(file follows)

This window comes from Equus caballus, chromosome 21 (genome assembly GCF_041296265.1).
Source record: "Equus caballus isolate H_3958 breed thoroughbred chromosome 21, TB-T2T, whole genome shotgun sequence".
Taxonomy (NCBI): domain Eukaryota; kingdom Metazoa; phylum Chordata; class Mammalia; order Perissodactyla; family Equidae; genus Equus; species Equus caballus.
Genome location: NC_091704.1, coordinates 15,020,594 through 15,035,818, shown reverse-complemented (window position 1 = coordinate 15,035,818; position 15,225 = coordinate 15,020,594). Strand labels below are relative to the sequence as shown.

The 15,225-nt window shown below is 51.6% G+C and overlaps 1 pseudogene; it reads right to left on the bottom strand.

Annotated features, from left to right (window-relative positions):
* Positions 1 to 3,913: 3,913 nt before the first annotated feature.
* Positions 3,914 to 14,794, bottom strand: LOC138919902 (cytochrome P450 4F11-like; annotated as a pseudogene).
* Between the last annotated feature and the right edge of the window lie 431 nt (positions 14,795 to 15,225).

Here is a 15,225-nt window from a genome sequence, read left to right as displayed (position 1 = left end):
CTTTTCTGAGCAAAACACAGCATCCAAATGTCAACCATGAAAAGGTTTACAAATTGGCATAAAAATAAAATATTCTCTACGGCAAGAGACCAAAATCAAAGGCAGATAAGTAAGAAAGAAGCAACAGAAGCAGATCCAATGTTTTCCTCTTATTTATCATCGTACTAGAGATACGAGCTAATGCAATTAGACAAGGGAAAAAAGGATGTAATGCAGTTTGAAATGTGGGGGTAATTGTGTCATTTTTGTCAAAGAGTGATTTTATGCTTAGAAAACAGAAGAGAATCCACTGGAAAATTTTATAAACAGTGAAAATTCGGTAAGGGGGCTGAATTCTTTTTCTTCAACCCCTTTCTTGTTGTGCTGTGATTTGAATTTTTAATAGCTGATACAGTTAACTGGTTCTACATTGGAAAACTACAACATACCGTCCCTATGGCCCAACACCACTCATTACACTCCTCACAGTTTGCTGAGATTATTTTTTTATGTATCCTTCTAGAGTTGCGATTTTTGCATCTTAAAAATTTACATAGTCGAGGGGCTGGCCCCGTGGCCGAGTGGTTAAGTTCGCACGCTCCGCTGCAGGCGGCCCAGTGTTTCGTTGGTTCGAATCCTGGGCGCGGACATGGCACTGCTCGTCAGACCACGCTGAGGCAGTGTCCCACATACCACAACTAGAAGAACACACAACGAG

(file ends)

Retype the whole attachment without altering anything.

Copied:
This window comes from Equus caballus, chromosome 21 (genome assembly GCF_041296265.1).
Source record: "Equus caballus isolate H_3958 breed thoroughbred chromosome 21, TB-T2T, whole genome shotgun sequence".
Taxonomy (NCBI): domain Eukaryota; kingdom Metazoa; phylum Chordata; class Mammalia; order Perissodactyla; family Equidae; genus Equus; species Equus caballus.
Genome location: NC_091704.1, coordinates 15,020,594 through 15,035,818, shown reverse-complemented (window position 1 = coordinate 15,035,818; position 15,225 = coordinate 15,020,594). Strand labels below are relative to the sequence as shown.

The 15,225-nt window shown below is 51.6% G+C and overlaps 1 pseudogene; it reads right to left on the bottom strand.

Annotated features, from left to right (window-relative positions):
* Positions 1 to 3,913: 3,913 nt before the first annotated feature.
* Positions 3,914 to 14,794, bottom strand: LOC138919902 (cytochrome P450 4F11-like; annotated as a pseudogene).
* Between the last annotated feature and the right edge of the window lie 431 nt (positions 14,795 to 15,225).

Here is a 15,225-nt window from a genome sequence, read left to right as displayed (position 1 = left end):
CTTTTCTGAGCAAAACACAGCATCCAAATGTCAACCATGAAAAGGTTTACAAATTGGCATAAAAATAAAATATTCTCTACGGCAAGAGACCAAAATCAAAGGCAGATAAGTAAGAAAGAAGCAACAGAAGCAGATCCAATGTTTTCCTCTTATTTATCATCGTACTAGAGATACGAGCTAATGCAATTAGACAAGGGAAAAAAGGATGTAATGCAGTTTGAAATGTGGGGGTAATTGTGTCATTTTTGTCAAAGAGTGATTTTATGCTTAGAAAACAGAAGAGAATCCACTGGAAAATTTTATAAACAGTGAAAATTCGGTAAGGGGGCTGAATTCTTTTTCTTCAACCCCTTTCTTGTTGTGCTGTGATTTGAATTTTTAATAGCTGATACAGTTAACTGGTTCTACATTGGAAAACTACAACATACCGTCCCTATGGCCCAACACCACTCATTACACTCCTCACAGTTTGCTGAGATTATTTTTTTATGTATCCTTCTAGAGTTGCGATTTTTGCATCTTAAAAATTTACATAGTCGAGGGGCTGGCCCCGTGGCCGAGTGGTTAAGTTCGCACGCTCCGCTGCAGGCGGCCCAGTGTTTCGTTGGTTCGAATCCTGGGCGCGGACATGGCACTGCTCGTCAGACCACGCTGAGGCAGTGTCCCACATACCACAACTAGAAGAACACACAACGAG